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Hi Friends,

 It was February of 2004, and I was back in Buenos Aires.  
This was my fourth visit in the last six months. 

We acquired Eduardo’s business through an earnout two years ago. 
I was there to thank him for a successful transition with his team and a strong financial performance. 
He wanted my assurance that he would get his cash and stock compensation as we documented in the sale agreement. And I assured him of that, gave him my word, shook his hand, and as customary in Argentina gave him a kiss on both cheeks and wished him well. 
As Eduardo gathered his personal items and addressed his team one last time, Sabastian looked at me and made a motion to the conference room. After I publicly thanked Eduardo, I met Sebastian. 
Sebastian’s English was not nearly as good as Eduardo’s and my Spanish was like a sixth grader. 
And we conversed, slowly, making sure each of us understood the other. 
I got to know Sebastian during the last two years. He is brutally honest, a hard worker, a great strategizer, and family man, and a big Boca Juniors fan (Argentine Football). 
We talked about the last six months of performance and created a plan for the next three. 
As an impatient CEO and an American who wants things done yesterday, my plan was much more aggressive than Sebastian’s. 
And in Sebastian’s not-so-perfect English, he said “Slower, lento por favor”. 
I said, “porque “(why)?  
“Marcos, mi amigo, paso a paso.  Mira mi pies (look at my feet)”. He started walking. Then he continued, “One in front of the other o paso a paso”. 
I use that saying to this day. 
And earlier this week, in a meeting with Justine I shared the saying. 
Justine has been a business owner in the recruiting business for six months. And she is a New Yorker with a big personality and talks fast. Justine expects a lot out of herself, including results. 
As a matter of fact, I lived in Livingston, NJ, a thirty-minute commute into The City. My family moved after I completed ninth grade at Mount Pleasant Junior High School. Also, my extended family lived in Brooklyn. So, it’s like old times for me when I meet Justine.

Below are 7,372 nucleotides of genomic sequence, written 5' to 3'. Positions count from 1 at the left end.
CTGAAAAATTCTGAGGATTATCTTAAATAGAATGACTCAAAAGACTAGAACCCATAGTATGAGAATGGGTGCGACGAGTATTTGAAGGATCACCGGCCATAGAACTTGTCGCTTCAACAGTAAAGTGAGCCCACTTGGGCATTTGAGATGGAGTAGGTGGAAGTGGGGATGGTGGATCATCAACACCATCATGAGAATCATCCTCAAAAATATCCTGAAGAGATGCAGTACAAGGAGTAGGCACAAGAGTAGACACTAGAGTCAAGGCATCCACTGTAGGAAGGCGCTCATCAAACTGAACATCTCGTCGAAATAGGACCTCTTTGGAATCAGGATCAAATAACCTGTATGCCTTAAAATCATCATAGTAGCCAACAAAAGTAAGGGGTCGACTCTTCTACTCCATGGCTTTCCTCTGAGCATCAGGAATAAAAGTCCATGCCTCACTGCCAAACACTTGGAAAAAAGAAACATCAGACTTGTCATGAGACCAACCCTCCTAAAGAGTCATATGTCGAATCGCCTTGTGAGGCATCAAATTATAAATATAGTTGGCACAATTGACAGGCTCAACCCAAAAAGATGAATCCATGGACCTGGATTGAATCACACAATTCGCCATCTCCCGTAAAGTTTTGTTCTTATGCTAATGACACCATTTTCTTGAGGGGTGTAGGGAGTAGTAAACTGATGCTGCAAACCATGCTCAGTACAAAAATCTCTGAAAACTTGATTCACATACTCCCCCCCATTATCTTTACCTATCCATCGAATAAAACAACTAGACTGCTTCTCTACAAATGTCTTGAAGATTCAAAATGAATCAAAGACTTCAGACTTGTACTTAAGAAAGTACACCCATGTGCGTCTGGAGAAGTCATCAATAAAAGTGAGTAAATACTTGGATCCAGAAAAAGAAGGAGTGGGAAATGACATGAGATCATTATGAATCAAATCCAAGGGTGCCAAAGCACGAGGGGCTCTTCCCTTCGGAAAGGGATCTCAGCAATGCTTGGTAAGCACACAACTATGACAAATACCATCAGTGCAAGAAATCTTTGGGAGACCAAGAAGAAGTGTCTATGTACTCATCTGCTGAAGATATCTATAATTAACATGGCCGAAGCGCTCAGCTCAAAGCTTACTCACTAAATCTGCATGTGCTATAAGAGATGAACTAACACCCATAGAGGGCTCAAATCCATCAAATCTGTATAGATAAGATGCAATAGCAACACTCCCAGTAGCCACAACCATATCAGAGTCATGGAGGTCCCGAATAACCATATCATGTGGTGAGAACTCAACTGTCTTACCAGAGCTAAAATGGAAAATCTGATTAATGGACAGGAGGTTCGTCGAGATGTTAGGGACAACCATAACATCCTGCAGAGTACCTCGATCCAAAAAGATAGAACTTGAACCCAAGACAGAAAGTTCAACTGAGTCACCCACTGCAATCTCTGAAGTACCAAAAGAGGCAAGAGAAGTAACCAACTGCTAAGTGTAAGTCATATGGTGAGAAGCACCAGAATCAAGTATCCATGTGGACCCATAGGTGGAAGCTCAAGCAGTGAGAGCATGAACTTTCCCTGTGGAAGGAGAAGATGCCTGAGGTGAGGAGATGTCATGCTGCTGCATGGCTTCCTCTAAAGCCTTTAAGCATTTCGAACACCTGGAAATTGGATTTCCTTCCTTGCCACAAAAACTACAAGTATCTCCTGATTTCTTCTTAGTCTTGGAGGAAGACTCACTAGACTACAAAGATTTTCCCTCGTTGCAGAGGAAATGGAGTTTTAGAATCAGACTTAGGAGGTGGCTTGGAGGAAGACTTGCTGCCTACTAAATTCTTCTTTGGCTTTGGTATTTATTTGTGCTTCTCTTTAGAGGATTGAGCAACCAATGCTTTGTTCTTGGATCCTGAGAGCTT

Justine was not happy with the performance of her candidate’s interviews. 
So, I asked her, “What are you doing to help them prepare?”  
Justine said, “Mark, I don’t believe in that. They need to show who they really are.” 
Ok, “Are you or your clients happy that it takes four first interviews to get a candidate to round two?” 
And then she blushed and just stared at me and did not say a word.   
So, I asked if we should build a process to address this. 

“Mark, not too much as I don’t want them to be over-prepared.” 
“Ok, Justine, no problem.” 
So, we created what I would call a light version of my winning the placement process which I used when I placed plant and corporate leadership. 
Justine was confident that she was prepared to coach her candidates. 
Fast forward to next week’s meeting and no changes in the results, still four first interviews for one advancement. 
And the week after, the same thing. 
This time in our meeting, she asked “Mark, I am doing what we discussed but feel like I am doing something wrong. What else can we do?” 
“Justine, we created a process that was good but not great. We need add more elements and sharpen what we have”. 
“Mark, why did we not do this a few weeks ago?”  
I reminded her of the conversation a few weeks ago, and said, in the famous words of Sebastian, “Paso a paso”.  
She looked at me and I could see that even translating, she did not quite capture what I was delivering so I made it more personal. 
One of Justine’s passions was long-distance running.  She usually ran twenty to thirty miles a week depending on the weather conditions. 
So, I asked, “Could I run a marathon with you when I visit in two weeks?” Running is not my thing. Spin, strength, or hand me a yard tool and I am on it. And she knew that about me.   
And she looked at me like I lost my mind and asked, “What have you done to get ready to do this?” 
I smiled and said, “Nothing”.  
And she said, “Nothing? Why do you think that you can accomplish this goal without training?” 
I said, “Justine, that’s my point on the candidate preparation. We prepared for half of the marathon.” 
That’s when we added the rest of the pieces to her process.  
We can’t train to run a marathon in one day or one week.  
And in our businesses, we can’t learn and become masters of all the techniques in one day or one week.  
Both take practice and persistence. Paso a paso mis amigos. 

Thanks for reading.

Dedicated to your success,


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